• The tale of satellite photos: heavy metals leaking from pipelines and refineries poison groundwater

Map of the expansion of the Jath Oil Field between 1999 and 2016. Photo by: South Sudan First State of Environment and Outlook Report 2018 (UNEP).
Map of the expansion of the Jath Oil Field between 1999 and 2016. Photo by: South Sudan First State of Environment and Outlook Report 2018 (UNEP).

“These images show the expansion of the Jath Oil Field between 1999 and 2016. The Thar Jath oil extraction plant in South Sudan’s Unity state was abandoned by the oil company in late 2013. Four months later, civil war broke out across the country. Heavy metals, from leaking pipelines and refineries and damage from fighting, have leaked into the groundwater. The green color generally represents vegetation, brown: human settlements or fields, and dark blue: water.” (Page 258)

Oil spill in Tharjat oil field, South Sudan. Photo by: Department of HSE, South Sudan Petroleum Authority.
  • Conflicts between communities and oil companies

“Conflict is also an issue at the local level of government. There is considerable mistrust between local communities and oil companies regarding the adverse repercussions of oil exploration and extraction activities, such as dispossession of land, impacts of pollution on the environment and human health, and lack of services. For instance, in Pariang County in Unity State, there are frequent conflicts between communities and the oil companies due to inadequate consultation before oil works are undertaken, creating conflict when land is possessed or houses demolished. There is also frustration when oil companies fail to build promised houses, schools, clinics or roads.” (Page 258)

South Sudan oil field hazard. Photo by: Folkehjelp.
  • Oil pollutants’ deadly toll: infertility, miscarriages, birth defects and many more afflictions

“The literature indicates that pollutants from the oil extractive industry are likely to have led to emerging health problems, include-ing rising rates of female infertility, increases in the number of miscarriages, birth defects, and eye and skin problems (Cordaid, 2014); (NBS, 2014). Noxious smells and smoke are also an issue, causing discomfort and distress to people living in or close to production oil fields (Cordaid, 2014). Research shows that health workers in Melut and Koch indicate a positive correlation between these health issues and increased pollution from the oil industry (Cordaid, 2014); (NBS, 2014). A study in 2014 showed that 88.5 percent of the women in the oil-producing areas had delivered babies with birth defects (NBS, 2014). Studies in the U.S. State of Colorado indicate a correlation with proximity to oil and gas fields; and the occurrence of congenital heart defects and neural tube defects in infants (McKenzie, et al., 2014).” (Page 259)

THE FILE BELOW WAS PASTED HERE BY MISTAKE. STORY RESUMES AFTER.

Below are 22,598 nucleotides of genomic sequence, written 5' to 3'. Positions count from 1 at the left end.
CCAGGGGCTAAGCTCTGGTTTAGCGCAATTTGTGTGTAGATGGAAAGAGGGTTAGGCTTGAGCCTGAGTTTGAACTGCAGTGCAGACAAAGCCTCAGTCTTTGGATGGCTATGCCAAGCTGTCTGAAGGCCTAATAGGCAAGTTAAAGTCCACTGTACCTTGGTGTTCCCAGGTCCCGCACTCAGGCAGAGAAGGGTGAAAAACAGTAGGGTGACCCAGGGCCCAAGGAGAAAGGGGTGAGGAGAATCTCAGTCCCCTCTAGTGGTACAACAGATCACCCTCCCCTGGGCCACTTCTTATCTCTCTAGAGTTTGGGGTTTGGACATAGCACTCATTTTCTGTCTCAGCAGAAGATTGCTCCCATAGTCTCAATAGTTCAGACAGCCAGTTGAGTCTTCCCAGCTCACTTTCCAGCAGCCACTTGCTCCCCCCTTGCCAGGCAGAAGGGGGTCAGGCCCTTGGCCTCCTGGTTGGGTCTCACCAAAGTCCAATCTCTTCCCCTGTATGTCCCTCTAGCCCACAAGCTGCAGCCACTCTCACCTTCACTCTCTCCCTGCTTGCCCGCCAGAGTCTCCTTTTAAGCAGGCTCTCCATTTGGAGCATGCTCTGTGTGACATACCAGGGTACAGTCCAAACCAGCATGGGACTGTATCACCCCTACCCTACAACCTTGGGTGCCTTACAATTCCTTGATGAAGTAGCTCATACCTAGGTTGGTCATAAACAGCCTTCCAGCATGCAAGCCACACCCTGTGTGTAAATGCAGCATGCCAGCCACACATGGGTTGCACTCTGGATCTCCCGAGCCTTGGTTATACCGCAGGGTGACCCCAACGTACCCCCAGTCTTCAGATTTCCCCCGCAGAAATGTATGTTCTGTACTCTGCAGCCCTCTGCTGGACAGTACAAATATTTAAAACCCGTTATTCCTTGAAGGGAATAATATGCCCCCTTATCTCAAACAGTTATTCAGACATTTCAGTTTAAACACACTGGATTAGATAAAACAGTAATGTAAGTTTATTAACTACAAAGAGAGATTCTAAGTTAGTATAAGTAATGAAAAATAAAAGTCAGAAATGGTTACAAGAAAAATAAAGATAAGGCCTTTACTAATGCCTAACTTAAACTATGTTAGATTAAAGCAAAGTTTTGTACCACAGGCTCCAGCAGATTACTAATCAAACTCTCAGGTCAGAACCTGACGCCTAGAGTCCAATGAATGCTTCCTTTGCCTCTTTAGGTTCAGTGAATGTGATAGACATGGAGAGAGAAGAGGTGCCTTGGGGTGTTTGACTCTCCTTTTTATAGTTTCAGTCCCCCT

• Exposure to cancerous petrochemicals

“The Mala oilfield shows signs of pipe leakage (Nenadic & Koehlere, 2015). Oil spills from leaking pipelines, refineries or corroded or aging equipment and damage from fighting is common and has increased exposure to cancerous petrochemicals in the oil-producing areas (MOE, 2014).” (Page 259)

  • Carcinogens and birth defects from illegal gas flaring

“Emissions from gas flaring are also a significant environmental issue. During the mining process, gas that is produced along with the oil is flared or re-injected (WEC, 2013), although there is a law regulating against this. The emissions from gas flaring are the products of incomplete combustion. In oil field conditions, many particulates and other harmful gases are dispersed into the air. Some of these hazardous hydrocarbons include benzene, styrene, ethynyl benzene, ethynyl-methyl benzenes, toluene, xylenes, acenaphthalene, biphenyl and fluorine (Strosher, 2000).” (Page 259)

“Some of these are well-known carcinogens, while others are thought to contribute to complications in fetuses (Nikiforuk, 2014).” (Page 260)

  • Pollution by oil spills of farmland and of Sudd

“Soil pollution by oil spills and produced water further compounds the situation. This has been the case in Rubkona County in Northern Liech State, which lies within the Sudd wetland’s floodplain and is fertile land for agriculture.” (Page 260)

  • Deforestation and loss of biodiversity through oil extraction

“The development of oil extraction sites requires deforestation and destroys natural wildlife habitat, contributing to the loss of terrestrial and aquatic biodiversity. As well, the dangerous and unprotected pits filled with produced water or crude oil, as well as the thousands of earth holes dug for various purposes by the oil companies, are a serious threat to the safety of the people and their livestock, and contribute to land degradation.” (Page 261)

Read: Rising Health Risks in South Sudan: Radioactive and Toxic Contamination